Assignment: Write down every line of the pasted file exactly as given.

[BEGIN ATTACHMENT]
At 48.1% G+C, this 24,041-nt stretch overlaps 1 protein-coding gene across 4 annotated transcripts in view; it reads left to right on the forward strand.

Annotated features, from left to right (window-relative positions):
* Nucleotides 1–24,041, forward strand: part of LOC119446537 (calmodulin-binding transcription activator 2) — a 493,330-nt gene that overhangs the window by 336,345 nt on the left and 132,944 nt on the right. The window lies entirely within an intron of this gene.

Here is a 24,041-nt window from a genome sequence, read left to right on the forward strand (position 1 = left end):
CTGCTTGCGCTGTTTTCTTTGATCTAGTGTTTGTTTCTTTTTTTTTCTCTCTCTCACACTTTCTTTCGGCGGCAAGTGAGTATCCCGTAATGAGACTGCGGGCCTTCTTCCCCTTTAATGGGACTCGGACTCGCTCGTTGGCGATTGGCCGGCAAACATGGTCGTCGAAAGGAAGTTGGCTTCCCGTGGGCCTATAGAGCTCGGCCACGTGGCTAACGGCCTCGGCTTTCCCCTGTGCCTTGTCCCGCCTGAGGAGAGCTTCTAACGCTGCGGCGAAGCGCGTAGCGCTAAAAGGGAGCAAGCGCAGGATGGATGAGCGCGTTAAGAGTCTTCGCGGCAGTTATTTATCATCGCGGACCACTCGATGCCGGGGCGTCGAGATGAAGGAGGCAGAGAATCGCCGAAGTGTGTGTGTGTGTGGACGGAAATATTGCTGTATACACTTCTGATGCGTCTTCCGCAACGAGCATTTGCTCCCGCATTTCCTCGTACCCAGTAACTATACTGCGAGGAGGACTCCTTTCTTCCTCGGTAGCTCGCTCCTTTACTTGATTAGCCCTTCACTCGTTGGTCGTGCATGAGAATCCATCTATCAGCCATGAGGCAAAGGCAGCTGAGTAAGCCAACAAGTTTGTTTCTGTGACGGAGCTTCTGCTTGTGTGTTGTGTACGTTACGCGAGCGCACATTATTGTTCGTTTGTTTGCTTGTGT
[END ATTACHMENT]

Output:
At 48.1% G+C, this 24,041-nt stretch overlaps 1 protein-coding gene across 4 annotated transcripts in view; it reads left to right on the forward strand.

Annotated features, from left to right (window-relative positions):
* Nucleotides 1–24,041, forward strand: part of LOC119446537 (calmodulin-binding transcription activator 2) — a 493,330-nt gene that overhangs the window by 336,345 nt on the left and 132,944 nt on the right. The window lies entirely within an intron of this gene.

Here is a 24,041-nt window from a genome sequence, read left to right on the forward strand (position 1 = left end):
CTGCTTGCGCTGTTTTCTTTGATCTAGTGTTTGTTTCTTTTTTTTTCTCTCTCTCACACTTTCTTTCGGCGGCAAGTGAGTATCCCGTAATGAGACTGCGGGCCTTCTTCCCCTTTAATGGGACTCGGACTCGCTCGTTGGCGATTGGCCGGCAAACATGGTCGTCGAAAGGAAGTTGGCTTCCCGTGGGCCTATAGAGCTCGGCCACGTGGCTAACGGCCTCGGCTTTCCCCTGTGCCTTGTCCCGCCTGAGGAGAGCTTCTAACGCTGCGGCGAAGCGCGTAGCGCTAAAAGGGAGCAAGCGCAGGATGGATGAGCGCGTTAAGAGTCTTCGCGGCAGTTATTTATCATCGCGGACCACTCGATGCCGGGGCGTCGAGATGAAGGAGGCAGAGAATCGCCGAAGTGTGTGTGTGTGTGGACGGAAATATTGCTGTATACACTTCTGATGCGTCTTCCGCAACGAGCATTTGCTCCCGCATTTCCTCGTACCCAGTAACTATACTGCGAGGAGGACTCCTTTCTTCCTCGGTAGCTCGCTCCTTTACTTGATTAGCCCTTCACTCGTTGGTCGTGCATGAGAATCCATCTATCAGCCATGAGGCAAAGGCAGCTGAGTAAGCCAACAAGTTTGTTTCTGTGACGGAGCTTCTGCTTGTGTGTTGTGTACGTTACGCGAGCGCACATTATTGTTCGTTTGTTTGCTTGTGT